U.S. forces will hold two-week-long military exercises in the Philippines despite a controversy over four U.S. Marines accused of raping a Filipina after the last such exercises, officials said yesterday.
The exercises, involving some 5,500 U.S. personnel, will be conducted from February 20 to March 5 in different locations including the southern islands of Sulu, a known haunt of Muslim extremists linked to the al-Qaida network.
U.S. embassy spokesman Matt Lussenhop said the exercises had been planned for some time and "nobody from either government has proposed stopping or postponing them" despite the rape allegations.
He said the scheduled "Balikatan" (Arm-in-arm) exercises would not be affected by charges that four U.S. Marines raped a Filipina on November 1, just after taking part in exercises in the former U.S. naval base of Subic, north of Manila.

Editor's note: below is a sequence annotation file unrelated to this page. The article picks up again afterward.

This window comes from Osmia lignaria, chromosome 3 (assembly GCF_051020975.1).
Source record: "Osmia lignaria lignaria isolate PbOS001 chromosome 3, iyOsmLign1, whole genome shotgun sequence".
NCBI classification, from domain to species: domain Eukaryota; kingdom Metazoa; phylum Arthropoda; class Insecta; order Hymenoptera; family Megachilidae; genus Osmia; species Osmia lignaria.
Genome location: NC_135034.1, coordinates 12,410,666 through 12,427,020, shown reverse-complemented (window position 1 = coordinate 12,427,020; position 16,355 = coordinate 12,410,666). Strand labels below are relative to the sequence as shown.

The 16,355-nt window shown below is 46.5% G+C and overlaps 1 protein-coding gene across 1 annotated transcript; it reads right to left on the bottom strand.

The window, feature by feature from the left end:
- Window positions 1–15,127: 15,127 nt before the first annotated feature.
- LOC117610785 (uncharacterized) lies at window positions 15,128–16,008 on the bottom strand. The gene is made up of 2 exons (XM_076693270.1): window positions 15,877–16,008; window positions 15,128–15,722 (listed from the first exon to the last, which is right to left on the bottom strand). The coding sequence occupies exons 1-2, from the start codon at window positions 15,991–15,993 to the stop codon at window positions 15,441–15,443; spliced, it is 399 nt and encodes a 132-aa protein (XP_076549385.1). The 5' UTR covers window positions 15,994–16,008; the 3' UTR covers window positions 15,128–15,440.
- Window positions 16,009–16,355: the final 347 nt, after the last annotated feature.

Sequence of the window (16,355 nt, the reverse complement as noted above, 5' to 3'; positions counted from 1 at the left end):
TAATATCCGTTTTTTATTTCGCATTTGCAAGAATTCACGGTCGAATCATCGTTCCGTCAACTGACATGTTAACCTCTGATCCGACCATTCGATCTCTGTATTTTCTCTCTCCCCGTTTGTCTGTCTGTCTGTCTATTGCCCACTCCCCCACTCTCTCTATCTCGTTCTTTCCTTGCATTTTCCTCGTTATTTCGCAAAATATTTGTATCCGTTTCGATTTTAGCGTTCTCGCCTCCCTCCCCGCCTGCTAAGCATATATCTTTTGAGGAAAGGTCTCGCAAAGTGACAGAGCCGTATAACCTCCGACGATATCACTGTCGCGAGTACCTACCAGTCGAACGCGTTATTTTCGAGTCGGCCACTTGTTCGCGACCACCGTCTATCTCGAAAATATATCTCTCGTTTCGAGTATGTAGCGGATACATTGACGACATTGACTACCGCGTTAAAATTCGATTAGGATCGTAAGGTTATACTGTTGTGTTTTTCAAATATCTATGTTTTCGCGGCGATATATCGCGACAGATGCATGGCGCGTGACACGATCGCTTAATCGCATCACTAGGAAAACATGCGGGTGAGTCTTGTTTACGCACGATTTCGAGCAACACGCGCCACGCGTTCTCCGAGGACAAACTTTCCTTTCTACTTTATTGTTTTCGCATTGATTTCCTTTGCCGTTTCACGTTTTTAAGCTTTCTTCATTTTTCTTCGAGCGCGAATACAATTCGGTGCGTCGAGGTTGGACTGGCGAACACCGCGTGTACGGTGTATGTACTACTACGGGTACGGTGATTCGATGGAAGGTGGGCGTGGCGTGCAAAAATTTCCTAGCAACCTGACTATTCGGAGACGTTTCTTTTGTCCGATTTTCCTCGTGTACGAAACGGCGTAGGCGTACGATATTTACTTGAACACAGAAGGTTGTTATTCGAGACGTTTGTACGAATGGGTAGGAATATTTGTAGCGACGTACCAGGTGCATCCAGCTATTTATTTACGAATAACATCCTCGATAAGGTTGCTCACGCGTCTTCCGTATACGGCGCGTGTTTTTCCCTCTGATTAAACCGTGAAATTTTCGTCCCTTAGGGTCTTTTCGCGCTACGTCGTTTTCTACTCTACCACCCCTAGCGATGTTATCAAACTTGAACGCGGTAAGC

Under a bilateral agreement covering the legal status of U.S. troops, the four were turned over to the custody of the U.S. embassy pending trial. But many prominent Filipinos are demanding they be turned over to the Philippines while the legal proceedings continue.
The case has attracted national attention in this former U.S. colony where there are still sensitivities over America's influence.
Lussenhop said the exercises would include humanitarian activities by some 250 U.S. personnel in the southern islands of Sulu, a stronghold of the Abu Sayyaf Muslim extremists who have carried out bombings, kidnappings and other attacks against foreigners and Christians in this country.
The Abu Sayyaf have been linked to the al-Qaida network of Osama bin Laden.
However Lussenhop said combat training would be carried out in the northern and central Philippines and not in Sulu where local troops are still struggling against the Abu Sayyaf.